The heat sink sits at different heights, at different spots. This is to ensure maximum contact with the PCB and its components. This will help to better cool the card.
The large copper base plate makes contact with both the GPU and Memory.
The thermal pads on the PCB are very thick.
The rear of the card has an extra HDMI port for use with a VR headset and or GIGABYTE’s VR LINK.
The card has 2 x 8-pin connectors.
The angular and unequal fins height does not only channel the airflow through the fins and enlarge the contact surface but also results in a lower noise level and better cooling capacity.
High Bandwidth (HB) SLI Bridge
The HB SLI bridge uses 2 SLI fingers on the PCB of each card and essentially doubles the available bandwidth between them. Only NVIDIA’s 10 series cards support HB SLI. Also, officially only 2-way SLI is supported and HB SLI runs at 650 MHz, while legacy SLI interface runs at slower 400 MHz.
Electrically there is little difference between the regular SLI bridge and the SLI HB bridge. It is like two regular bridges combined in one PCB. The signal quality of the bridge is improved, however, as the HB SLI bridge has an adjusted trace-length to make sure all traces on the bridge have the same length. The older generation Pro SLI bridges can still be used for resolutions up to and including 4k. However, for resolutions beyond 4k a HB SLI bridge is required.
The AORUS SLI Bridge I used not only matched the cards, but can also be synced up with the cards and an AORUS motherboard. This can be done in either the RGB Fusion software, or the AORUS Graphics Engine.
The front of the packaging for the AORUS HB SLI Bridge.
The rear of the package shows that this is a single slot bridge.
The bridge comes packed in soft foam and covered with protective plastic.
The AORUS SLI Bridge has RGB lighting with RB Fusion support and support for the AORUS GRAPHICS ENGINE.
The RGB Fusion software can be downloaded from the GIGABYTE website. This software can control the lighting on GIGABYTE motherboards, GPUs, and peripherals. It can even control other RGB backlit peripherals, such as the G.Skill KM780R keyboard. There are two modes, basic and advanced. Lighting for AORUS graphics cards can also be controlled by the AORUS Graphics Engine.
Basic mode has 8 preset modes: Pulse, Music, Color Cycle, Static, Flash, Random, Wave, and Intelligent.
In advanced mode, you can set each RGB zone to a different color and style.
Also in advanced mode, you can set the RGB lighting on any peripheral, cooler, case, RAM, or any other RGB backlit item the RGB Fusion software supports.
Testing & Performance
CPU-Z is used to validate CPU clock speeds. The 7700k that was used in testing was running at 5.0 GHz.
GPU-Z is used to validate GPU clock speeds and voltage.
As in all benchmarks, I do my absolute best to keep all testing fair and as equal as possible. The ambient temperature was a mild 22°C, or 72°F. The i7 7700k was run at 5.0 GHz @ 1.296 volts. The AORUS XTREME Edition 1080 Ti was kept at its stock speed in OC mode, at 1746 MHz for all benchmarks. The only exception being 3DMark Time Spy and Fire Strike. These benchmarks were both run at stock speeds and overclocked to as far as the XTREME Gaming Engine would allow it to go. With +79 on the core clock, +5 on the voltage, +150 on the memory, I set the temperature limit to 88°C and the power draw as high as it was allowed. In this case, +150, or 150% on the power draw. For the synthetic benchmarks, I tested OpenGL and DirectX 11. DX12 still hasn’t been widely adopted enough for there to be enough games to test with it. For the Gaming benchmarks, the games were run in 1920 x 1080p, 2560 x 1440p, and 3840 x 2160p. We also tested on a 3440 x 1440p ultra-wide. We use only full release drivers and software, meaning no beta drivers were used as they are usually not 100% stable. I used Windows 10 Professional due to it being the most recent operating system, as well as having DX12 support. All games were run on the highest possible settings, with no MSAA or AA of any kind in the 4k results. The GPU was set to its stock clock speeds. For GTA V, I’ve included a screen capture of the Advanced Graphics settings.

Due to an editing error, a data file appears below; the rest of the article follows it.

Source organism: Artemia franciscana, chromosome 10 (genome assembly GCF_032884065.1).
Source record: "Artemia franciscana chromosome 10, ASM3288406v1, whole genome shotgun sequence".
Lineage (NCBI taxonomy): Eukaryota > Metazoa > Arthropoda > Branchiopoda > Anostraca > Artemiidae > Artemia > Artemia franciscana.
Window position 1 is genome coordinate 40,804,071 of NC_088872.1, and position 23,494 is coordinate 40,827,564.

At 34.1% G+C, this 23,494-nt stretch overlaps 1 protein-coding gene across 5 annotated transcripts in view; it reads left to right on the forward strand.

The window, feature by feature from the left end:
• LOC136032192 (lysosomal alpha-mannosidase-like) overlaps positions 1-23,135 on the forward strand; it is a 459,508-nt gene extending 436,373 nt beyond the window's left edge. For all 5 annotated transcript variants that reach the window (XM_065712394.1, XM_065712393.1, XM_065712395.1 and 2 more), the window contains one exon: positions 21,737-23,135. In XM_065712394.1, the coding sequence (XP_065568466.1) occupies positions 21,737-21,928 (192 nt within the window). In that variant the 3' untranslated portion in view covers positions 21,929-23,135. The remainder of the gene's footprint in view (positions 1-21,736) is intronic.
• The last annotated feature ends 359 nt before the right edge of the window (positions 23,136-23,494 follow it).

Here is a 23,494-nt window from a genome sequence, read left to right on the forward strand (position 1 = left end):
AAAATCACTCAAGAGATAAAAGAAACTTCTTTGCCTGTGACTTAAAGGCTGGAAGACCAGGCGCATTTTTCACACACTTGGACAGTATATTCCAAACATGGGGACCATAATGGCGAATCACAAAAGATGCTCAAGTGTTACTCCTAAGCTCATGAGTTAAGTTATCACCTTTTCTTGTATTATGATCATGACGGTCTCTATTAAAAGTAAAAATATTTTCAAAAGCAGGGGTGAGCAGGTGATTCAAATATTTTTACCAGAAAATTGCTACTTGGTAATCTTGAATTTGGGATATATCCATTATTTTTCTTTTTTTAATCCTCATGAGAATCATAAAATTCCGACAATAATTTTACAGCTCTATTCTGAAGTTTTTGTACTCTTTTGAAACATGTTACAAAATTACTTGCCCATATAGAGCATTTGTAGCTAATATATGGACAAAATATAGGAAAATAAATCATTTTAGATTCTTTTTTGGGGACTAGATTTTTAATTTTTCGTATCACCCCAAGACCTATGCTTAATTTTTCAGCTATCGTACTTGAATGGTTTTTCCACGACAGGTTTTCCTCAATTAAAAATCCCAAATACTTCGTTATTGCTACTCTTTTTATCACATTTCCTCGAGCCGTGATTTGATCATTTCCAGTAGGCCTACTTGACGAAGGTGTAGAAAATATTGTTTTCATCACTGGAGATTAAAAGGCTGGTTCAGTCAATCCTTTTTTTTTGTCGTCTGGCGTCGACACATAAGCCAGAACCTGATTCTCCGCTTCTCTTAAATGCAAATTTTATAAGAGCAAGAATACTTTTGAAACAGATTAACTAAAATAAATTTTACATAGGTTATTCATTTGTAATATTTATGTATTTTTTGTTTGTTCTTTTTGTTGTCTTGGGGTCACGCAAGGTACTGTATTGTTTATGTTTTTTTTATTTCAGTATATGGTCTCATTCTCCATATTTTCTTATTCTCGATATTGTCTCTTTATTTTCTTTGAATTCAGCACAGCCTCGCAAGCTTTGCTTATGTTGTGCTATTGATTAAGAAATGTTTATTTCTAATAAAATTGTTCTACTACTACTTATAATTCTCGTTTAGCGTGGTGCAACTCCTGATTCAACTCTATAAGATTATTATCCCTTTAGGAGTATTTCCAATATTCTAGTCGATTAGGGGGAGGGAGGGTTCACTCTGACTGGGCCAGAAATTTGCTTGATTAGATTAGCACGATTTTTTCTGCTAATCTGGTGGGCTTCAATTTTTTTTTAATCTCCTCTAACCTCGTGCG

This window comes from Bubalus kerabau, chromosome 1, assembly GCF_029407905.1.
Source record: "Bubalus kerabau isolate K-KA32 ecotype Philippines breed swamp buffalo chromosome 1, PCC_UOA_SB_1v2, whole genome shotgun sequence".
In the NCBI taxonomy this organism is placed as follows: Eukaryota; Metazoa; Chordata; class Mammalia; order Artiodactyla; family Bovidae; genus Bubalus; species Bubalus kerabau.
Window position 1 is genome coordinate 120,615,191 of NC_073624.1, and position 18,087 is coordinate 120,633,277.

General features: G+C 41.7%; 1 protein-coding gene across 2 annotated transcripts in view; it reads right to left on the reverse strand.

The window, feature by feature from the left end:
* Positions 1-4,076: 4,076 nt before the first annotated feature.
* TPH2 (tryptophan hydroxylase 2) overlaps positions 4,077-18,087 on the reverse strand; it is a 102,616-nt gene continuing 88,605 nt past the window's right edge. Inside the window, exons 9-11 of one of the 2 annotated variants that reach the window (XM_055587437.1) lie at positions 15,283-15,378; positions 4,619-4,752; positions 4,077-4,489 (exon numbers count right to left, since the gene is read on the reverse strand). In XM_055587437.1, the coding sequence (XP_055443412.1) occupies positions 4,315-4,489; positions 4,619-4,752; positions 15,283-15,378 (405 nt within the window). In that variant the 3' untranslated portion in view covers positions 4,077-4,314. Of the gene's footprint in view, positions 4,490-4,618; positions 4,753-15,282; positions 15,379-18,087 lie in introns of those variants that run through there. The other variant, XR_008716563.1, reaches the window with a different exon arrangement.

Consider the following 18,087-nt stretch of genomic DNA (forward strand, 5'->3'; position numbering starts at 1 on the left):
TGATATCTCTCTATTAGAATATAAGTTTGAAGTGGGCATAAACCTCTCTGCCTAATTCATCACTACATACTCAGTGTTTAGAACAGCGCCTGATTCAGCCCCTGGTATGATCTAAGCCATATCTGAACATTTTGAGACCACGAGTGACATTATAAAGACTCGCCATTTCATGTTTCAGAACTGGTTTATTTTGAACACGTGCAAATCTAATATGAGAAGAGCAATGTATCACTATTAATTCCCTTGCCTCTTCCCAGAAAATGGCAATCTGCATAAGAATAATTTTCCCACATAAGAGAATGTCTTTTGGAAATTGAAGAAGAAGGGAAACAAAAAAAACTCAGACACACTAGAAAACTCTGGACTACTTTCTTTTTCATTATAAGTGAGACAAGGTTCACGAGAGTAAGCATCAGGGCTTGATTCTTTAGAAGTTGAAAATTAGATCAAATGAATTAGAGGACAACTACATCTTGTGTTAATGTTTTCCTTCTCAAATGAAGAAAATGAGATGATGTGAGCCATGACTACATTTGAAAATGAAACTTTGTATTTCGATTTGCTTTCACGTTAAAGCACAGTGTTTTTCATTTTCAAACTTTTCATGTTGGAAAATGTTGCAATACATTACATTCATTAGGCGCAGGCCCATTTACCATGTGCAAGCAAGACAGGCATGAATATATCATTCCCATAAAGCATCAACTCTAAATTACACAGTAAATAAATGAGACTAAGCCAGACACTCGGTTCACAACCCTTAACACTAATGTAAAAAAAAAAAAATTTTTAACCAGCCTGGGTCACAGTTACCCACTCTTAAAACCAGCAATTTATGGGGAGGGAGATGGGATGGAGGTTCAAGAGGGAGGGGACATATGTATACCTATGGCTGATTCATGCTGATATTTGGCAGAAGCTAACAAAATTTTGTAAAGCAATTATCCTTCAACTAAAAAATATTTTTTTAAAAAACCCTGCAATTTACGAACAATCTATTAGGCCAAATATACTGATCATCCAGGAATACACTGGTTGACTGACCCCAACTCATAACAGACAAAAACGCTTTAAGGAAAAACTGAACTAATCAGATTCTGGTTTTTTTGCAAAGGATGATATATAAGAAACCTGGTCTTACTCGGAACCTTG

Cinebench is a synthetic benchmark that evaluates your computer’s performance capabilities. It’s based on MAXON’s animation software, Cinema 4D, which is used by studios and production houses worldwide for 3D content creation. I ran all aspects of Cinebench. First was their OpenGL GPU test in which the AORUS XTREME Edition 1080 Ti scored 151.84 fps. Second was the CPU test. This test maxes the CPU to 100% and tests its rendering capability. My i7 7700k scored an impressive 1057 CB on this run, with a single core performance of 214 cb. This is one of the better overall and single thread score I’ve ever achieved with a quad core with hyperthreading.